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A powerful economic equation drives the global trade in poisons: mounting piles of hazardous waste, a shrinking supply of disposal sites and exorbitant profits for people who can get rid of it legally or illegally. Blocked by increasing government regulation and local opposition to disposal sites, the stream of waste constantly searches for new outlets…
Both criminals and legitimate entrepreneurs sense handsome profits from this excess of hazardous waste, from steering a flow of harmful substances along the path of least resistance toward what they hope will be a final resting place. "I'd slash my wrists if I didn't think that there is enough greed in the world to find someone to take Philadelphia's trash," said one official of that city (Perks, 1986).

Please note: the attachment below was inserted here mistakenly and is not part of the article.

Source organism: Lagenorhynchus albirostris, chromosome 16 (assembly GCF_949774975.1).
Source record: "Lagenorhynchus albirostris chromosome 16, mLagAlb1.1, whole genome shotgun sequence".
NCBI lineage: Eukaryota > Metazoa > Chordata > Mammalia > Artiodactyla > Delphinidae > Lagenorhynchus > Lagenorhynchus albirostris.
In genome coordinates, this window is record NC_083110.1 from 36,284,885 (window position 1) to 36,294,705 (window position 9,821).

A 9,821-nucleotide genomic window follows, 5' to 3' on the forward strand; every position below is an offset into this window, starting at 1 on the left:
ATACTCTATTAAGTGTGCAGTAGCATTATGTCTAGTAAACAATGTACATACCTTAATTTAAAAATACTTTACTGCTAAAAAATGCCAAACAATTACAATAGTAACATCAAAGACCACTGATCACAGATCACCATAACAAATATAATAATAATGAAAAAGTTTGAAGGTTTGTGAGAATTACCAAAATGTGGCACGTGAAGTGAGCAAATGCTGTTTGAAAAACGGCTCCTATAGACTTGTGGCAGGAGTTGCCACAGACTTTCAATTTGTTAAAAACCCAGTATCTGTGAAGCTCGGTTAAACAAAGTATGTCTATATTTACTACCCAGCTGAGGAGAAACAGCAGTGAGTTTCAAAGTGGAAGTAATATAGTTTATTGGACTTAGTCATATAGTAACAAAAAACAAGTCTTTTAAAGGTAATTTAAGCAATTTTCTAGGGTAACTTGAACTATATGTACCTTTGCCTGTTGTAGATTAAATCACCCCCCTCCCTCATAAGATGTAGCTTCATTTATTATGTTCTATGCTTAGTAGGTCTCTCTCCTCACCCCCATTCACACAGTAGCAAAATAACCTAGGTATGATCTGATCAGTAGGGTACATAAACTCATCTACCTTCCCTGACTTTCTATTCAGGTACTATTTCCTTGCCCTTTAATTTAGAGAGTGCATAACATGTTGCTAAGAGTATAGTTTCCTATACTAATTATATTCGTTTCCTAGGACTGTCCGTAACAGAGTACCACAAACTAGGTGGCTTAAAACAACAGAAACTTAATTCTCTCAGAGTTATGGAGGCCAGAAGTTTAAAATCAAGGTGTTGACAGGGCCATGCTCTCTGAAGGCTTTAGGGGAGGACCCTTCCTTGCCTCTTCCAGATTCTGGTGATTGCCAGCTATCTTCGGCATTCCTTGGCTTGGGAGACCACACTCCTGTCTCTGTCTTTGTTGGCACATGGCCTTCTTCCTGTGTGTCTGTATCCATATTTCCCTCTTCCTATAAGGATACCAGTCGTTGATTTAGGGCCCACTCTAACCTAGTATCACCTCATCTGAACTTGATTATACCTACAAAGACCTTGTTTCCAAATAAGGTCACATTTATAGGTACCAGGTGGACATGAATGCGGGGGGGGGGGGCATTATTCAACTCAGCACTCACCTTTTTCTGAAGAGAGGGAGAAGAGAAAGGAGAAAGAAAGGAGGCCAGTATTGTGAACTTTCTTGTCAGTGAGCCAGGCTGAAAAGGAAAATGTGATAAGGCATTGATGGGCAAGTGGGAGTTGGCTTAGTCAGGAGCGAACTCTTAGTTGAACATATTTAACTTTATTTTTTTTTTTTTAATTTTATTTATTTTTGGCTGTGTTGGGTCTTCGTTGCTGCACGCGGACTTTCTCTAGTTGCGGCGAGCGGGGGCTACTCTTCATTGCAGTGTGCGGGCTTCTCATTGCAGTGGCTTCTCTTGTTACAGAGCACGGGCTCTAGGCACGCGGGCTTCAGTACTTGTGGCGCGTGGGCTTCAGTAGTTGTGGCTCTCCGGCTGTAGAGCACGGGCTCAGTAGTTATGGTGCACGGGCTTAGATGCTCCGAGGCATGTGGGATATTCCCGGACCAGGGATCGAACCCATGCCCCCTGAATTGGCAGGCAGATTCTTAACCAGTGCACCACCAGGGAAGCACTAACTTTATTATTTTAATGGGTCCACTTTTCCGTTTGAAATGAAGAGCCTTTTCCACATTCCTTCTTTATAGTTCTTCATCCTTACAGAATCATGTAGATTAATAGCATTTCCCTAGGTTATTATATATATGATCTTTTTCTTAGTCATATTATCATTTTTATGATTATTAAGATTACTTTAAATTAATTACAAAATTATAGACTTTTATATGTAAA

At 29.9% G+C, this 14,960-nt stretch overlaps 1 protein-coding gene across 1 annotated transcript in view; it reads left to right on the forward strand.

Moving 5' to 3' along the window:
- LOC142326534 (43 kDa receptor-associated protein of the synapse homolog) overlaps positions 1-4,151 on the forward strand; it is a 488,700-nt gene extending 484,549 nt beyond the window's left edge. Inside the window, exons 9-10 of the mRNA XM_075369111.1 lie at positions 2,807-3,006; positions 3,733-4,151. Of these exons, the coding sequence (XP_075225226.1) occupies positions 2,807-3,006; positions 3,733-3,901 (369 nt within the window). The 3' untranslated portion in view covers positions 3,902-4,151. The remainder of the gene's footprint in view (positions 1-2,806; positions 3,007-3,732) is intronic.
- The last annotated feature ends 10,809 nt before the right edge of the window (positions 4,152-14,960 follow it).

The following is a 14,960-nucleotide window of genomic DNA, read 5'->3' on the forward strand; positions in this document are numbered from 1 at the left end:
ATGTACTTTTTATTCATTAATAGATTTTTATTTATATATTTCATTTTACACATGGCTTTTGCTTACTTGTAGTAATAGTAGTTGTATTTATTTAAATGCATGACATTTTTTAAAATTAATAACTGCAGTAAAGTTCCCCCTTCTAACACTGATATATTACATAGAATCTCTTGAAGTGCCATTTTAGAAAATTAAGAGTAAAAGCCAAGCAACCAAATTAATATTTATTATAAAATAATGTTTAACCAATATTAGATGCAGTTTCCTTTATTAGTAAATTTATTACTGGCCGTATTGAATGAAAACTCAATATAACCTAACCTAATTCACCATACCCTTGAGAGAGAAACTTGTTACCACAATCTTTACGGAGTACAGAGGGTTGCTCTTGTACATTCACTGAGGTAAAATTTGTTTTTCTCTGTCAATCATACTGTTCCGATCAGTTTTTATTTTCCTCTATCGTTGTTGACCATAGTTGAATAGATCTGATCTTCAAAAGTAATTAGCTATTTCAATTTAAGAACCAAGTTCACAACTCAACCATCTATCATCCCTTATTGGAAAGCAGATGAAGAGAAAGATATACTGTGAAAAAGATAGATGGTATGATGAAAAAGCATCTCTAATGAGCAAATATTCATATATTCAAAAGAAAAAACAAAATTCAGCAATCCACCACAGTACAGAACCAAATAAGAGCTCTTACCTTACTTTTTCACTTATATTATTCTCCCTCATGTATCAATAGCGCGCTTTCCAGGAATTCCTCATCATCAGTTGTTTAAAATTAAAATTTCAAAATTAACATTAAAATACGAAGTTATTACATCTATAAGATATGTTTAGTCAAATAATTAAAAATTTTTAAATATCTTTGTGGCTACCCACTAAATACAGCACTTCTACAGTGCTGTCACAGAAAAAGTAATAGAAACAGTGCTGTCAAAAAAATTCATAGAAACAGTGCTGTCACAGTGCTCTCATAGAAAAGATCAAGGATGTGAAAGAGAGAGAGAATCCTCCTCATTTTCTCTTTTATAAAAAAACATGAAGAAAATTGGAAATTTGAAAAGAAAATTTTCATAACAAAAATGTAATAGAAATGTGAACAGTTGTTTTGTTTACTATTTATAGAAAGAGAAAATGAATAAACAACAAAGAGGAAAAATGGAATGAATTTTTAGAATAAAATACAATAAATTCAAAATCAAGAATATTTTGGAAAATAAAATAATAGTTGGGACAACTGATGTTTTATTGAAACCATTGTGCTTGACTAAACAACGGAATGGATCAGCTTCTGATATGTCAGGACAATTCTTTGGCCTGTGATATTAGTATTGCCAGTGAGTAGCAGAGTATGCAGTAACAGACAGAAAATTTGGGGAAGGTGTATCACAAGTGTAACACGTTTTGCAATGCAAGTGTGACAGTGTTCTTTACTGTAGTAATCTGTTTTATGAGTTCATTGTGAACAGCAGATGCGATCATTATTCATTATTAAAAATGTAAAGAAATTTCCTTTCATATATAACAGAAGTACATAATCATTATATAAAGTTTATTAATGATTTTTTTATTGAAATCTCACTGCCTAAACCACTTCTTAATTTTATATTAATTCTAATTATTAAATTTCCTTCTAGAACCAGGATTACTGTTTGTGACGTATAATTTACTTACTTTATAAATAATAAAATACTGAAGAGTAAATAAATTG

All too often, however, the waste ends up in poor communities, migrating within the United States from the industrial Northeast to the more rural South; or in Great Britain, from England to Wales. Similarly, on the world stage, hazardous waste from the industrialised nations frequently has a one-way ticket to the developing world. Some Africans have even equated the traffic in toxic waste to the slave trade, although the direction has been reversed: the toxic substances that the industrialised world wishes to discard now flow to the developing world.
More than 3 million tons of wastes were shipped from the industrialised world to less-developed nations between 1986 and 1988, according to the environmental organisation Greenpeace (Portney, 1991). Sometimes the deals were made with the approval of governments, sometimes not. ...
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